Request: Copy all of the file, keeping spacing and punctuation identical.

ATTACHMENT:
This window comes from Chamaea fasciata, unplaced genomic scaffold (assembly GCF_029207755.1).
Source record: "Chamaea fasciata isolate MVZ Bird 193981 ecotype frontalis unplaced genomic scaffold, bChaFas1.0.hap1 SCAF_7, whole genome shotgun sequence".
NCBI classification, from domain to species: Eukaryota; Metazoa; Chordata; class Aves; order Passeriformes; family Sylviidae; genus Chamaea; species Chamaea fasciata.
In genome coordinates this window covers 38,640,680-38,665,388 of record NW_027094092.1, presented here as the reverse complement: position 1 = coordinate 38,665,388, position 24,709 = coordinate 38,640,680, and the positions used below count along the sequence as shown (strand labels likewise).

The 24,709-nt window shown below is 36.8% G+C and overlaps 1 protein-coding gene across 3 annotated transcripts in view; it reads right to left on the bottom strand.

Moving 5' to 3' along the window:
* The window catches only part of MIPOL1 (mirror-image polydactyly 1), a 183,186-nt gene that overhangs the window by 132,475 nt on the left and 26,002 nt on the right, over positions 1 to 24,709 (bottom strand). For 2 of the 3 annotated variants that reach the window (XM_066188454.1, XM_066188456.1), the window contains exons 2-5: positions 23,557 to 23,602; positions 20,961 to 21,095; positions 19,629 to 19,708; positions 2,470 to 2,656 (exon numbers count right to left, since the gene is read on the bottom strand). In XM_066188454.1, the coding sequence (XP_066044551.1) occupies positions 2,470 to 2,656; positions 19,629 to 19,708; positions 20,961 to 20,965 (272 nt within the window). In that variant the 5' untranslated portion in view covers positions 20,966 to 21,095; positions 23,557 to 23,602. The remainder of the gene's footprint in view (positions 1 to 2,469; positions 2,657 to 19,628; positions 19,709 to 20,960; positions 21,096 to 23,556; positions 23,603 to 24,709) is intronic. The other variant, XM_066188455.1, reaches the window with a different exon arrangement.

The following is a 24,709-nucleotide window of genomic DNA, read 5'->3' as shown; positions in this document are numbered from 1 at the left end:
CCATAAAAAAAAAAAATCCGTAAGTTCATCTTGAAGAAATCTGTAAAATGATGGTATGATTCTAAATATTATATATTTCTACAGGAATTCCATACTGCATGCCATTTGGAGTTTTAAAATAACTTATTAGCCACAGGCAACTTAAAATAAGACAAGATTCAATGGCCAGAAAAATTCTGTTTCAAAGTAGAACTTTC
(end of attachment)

This window comes from Chamaea fasciata, unplaced genomic scaffold (assembly GCF_029207755.1).
Source record: "Chamaea fasciata isolate MVZ Bird 193981 ecotype frontalis unplaced genomic scaffold, bChaFas1.0.hap1 SCAF_7, whole genome shotgun sequence".
NCBI classification, from domain to species: Eukaryota; Metazoa; Chordata; class Aves; order Passeriformes; family Sylviidae; genus Chamaea; species Chamaea fasciata.
In genome coordinates this window covers 38,640,680-38,665,388 of record NW_027094092.1, presented here as the reverse complement: position 1 = coordinate 38,665,388, position 24,709 = coordinate 38,640,680, and the positions used below count along the sequence as shown (strand labels likewise).

The 24,709-nt window shown below is 36.8% G+C and overlaps 1 protein-coding gene across 3 annotated transcripts in view; it reads right to left on the bottom strand.

Moving 5' to 3' along the window:
* The window catches only part of MIPOL1 (mirror-image polydactyly 1), a 183,186-nt gene that overhangs the window by 132,475 nt on the left and 26,002 nt on the right, over positions 1 to 24,709 (bottom strand). For 2 of the 3 annotated variants that reach the window (XM_066188454.1, XM_066188456.1), the window contains exons 2-5: positions 23,557 to 23,602; positions 20,961 to 21,095; positions 19,629 to 19,708; positions 2,470 to 2,656 (exon numbers count right to left, since the gene is read on the bottom strand). In XM_066188454.1, the coding sequence (XP_066044551.1) occupies positions 2,470 to 2,656; positions 19,629 to 19,708; positions 20,961 to 20,965 (272 nt within the window). In that variant the 5' untranslated portion in view covers positions 20,966 to 21,095; positions 23,557 to 23,602. The remainder of the gene's footprint in view (positions 1 to 2,469; positions 2,657 to 19,628; positions 19,709 to 20,960; positions 21,096 to 23,556; positions 23,603 to 24,709) is intronic. The other variant, XM_066188455.1, reaches the window with a different exon arrangement.

The following is a 24,709-nucleotide window of genomic DNA, read 5'->3' as shown; positions in this document are numbered from 1 at the left end:
CCATAAAAAAAAAAAATCCGTAAGTTCATCTTGAAGAAATCTGTAAAATGATGGTATGATTCTAAATATTATATATTTCTACAGGAATTCCATACTGCATGCCATTTGGAGTTTTAAAATAACTTATTAGCCACAGGCAACTTAAAATAAGACAAGATTCAATGGCCAGAAAAATTCTGTTTCAAAGTAGAACTTTC